Skeptical Steve is the yin to Relationship Renee’s yang. Steve is introspective. He’s a reserved critical thinker. Skeptical Steve won’t embellish and doesn’t want you to do so either. It takes a while for Steve to develop trust with people, which can be great for you if you put in the time and effort. (By the way, Steve doesn’t mind being called a skeptic. He’s proud of the realism he brings to the table.)
If you’re selling to Skeptical Steve, don’t be surprised if he’s not super comfortable on the phone, and prefers email to communicate. Don’t be unnerved by lack of gestures or “feedback”; he tends not to be demonstrative one way or the other. Don’t try to be too personal or friendly too fast. And know that Steve might not share much at meetings, but you still need to make sure his needs are met or he could quietly block your sale. And you might never even know it.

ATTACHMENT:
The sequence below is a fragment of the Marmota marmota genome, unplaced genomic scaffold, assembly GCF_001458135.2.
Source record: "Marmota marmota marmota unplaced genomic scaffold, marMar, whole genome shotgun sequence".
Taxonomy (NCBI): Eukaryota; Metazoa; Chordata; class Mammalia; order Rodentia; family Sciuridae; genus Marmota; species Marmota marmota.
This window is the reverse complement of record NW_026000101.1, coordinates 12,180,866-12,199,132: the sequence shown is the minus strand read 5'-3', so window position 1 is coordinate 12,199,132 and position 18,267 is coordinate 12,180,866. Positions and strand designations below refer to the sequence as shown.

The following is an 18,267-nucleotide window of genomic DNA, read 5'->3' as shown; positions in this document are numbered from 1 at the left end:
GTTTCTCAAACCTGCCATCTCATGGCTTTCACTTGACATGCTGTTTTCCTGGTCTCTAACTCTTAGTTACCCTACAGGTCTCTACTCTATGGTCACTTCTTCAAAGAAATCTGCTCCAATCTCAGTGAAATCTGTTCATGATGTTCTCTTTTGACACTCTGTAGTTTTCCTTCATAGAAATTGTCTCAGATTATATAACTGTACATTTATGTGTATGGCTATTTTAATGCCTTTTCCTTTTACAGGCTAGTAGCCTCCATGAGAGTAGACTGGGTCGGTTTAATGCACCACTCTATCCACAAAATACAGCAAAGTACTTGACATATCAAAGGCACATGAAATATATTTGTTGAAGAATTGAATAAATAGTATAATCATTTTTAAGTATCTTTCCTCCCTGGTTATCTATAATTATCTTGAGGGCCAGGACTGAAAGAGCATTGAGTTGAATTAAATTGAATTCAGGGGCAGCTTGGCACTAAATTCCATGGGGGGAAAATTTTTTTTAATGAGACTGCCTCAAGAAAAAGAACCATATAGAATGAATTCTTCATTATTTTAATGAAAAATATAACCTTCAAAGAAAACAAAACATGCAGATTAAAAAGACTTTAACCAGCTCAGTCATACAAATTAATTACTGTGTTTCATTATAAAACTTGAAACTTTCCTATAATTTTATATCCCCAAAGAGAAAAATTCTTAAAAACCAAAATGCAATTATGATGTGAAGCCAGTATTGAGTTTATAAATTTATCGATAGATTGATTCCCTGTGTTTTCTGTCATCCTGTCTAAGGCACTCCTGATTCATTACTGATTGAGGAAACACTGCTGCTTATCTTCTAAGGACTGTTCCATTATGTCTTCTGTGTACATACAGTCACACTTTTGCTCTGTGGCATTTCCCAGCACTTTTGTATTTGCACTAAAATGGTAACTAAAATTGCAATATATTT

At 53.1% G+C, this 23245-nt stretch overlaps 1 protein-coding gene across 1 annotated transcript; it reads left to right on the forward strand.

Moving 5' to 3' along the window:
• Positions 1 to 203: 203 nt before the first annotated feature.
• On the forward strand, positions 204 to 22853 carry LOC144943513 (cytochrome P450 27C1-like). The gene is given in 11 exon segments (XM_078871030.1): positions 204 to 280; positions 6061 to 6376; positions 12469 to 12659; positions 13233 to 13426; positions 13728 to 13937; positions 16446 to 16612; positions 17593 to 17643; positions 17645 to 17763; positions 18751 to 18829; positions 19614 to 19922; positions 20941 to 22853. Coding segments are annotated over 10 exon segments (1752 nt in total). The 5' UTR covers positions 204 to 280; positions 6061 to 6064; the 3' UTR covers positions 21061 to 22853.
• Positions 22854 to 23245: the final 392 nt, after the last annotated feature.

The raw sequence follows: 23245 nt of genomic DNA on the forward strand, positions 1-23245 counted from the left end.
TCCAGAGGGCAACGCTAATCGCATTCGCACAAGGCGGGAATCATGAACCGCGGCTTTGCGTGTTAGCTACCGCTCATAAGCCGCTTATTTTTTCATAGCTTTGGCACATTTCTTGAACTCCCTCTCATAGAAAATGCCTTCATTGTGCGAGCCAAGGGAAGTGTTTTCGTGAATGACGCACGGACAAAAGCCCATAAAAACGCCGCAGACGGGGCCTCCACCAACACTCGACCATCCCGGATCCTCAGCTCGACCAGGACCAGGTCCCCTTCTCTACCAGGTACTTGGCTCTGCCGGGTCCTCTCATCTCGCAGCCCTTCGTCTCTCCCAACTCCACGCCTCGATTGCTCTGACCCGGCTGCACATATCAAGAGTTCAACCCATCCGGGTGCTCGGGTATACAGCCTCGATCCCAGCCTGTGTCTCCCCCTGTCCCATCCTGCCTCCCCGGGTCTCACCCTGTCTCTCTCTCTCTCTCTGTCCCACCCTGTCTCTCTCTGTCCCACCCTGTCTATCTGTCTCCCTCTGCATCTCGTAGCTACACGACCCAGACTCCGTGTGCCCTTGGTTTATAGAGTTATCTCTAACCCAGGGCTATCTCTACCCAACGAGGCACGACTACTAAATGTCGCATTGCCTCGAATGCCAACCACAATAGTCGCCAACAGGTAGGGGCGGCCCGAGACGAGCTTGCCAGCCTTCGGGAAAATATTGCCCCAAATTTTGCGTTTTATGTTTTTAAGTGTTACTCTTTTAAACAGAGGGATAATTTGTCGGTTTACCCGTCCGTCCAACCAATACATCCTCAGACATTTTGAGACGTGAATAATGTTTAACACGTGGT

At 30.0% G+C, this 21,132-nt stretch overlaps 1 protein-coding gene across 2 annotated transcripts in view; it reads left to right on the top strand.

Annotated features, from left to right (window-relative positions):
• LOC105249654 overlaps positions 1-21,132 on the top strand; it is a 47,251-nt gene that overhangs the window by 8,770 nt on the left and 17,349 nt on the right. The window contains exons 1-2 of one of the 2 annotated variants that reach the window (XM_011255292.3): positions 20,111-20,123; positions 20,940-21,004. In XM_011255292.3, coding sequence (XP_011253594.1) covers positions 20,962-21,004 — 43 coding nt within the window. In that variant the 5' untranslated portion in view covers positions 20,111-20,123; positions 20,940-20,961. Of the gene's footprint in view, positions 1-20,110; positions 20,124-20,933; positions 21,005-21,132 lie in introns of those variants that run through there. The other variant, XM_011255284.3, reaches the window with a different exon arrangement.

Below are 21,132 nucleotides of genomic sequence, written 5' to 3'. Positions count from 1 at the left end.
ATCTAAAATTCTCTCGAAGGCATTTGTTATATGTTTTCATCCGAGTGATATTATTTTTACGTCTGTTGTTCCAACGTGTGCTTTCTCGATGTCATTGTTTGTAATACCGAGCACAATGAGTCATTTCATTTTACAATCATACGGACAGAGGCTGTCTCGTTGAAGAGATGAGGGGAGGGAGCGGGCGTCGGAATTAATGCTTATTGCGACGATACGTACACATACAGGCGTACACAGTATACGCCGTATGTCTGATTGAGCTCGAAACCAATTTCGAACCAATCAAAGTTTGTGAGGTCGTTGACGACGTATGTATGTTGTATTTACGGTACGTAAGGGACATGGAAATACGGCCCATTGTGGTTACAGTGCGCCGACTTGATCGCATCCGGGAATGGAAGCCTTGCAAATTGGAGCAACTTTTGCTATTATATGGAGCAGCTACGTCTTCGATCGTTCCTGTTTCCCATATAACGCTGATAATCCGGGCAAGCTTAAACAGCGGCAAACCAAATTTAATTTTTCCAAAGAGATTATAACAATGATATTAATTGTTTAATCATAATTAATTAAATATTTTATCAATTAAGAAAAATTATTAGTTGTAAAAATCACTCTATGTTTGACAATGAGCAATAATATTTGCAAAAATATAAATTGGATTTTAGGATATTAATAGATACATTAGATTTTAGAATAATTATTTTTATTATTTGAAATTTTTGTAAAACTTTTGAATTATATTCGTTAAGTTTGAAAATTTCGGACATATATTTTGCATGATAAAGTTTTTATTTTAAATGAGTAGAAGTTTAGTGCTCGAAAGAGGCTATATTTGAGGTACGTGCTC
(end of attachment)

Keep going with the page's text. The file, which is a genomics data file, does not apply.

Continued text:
5. Gradual Greg – Code name “Tortoise”
Slow and steady wins the race…that’s what Gradual Greg says. Greg embodies (and prefers) stability and security. He’s a dependable team player. You’ll find Gradual Greg to be patient, empathetic, and service- oriented. He sees himself as the steward of his organization. Boat rocking is not his thing.
If you’re selling to Greg, don’t push too fast, or focus too much on messages of change. You also don’t want to overwhelm him with too many options or possibilities as he can consider, and consider, and consider. Unless he’s forced by environmental factors to act with urgency, decisions are likely to take a long time. You need to decide if the effort of working with Greg is worth the eventual possibility of a sale. If you decide it is, keep Greg on track. If he gets distracted, he might focus on the other thing until it’s done (one thing at a time, you know), and not get back to you for a while.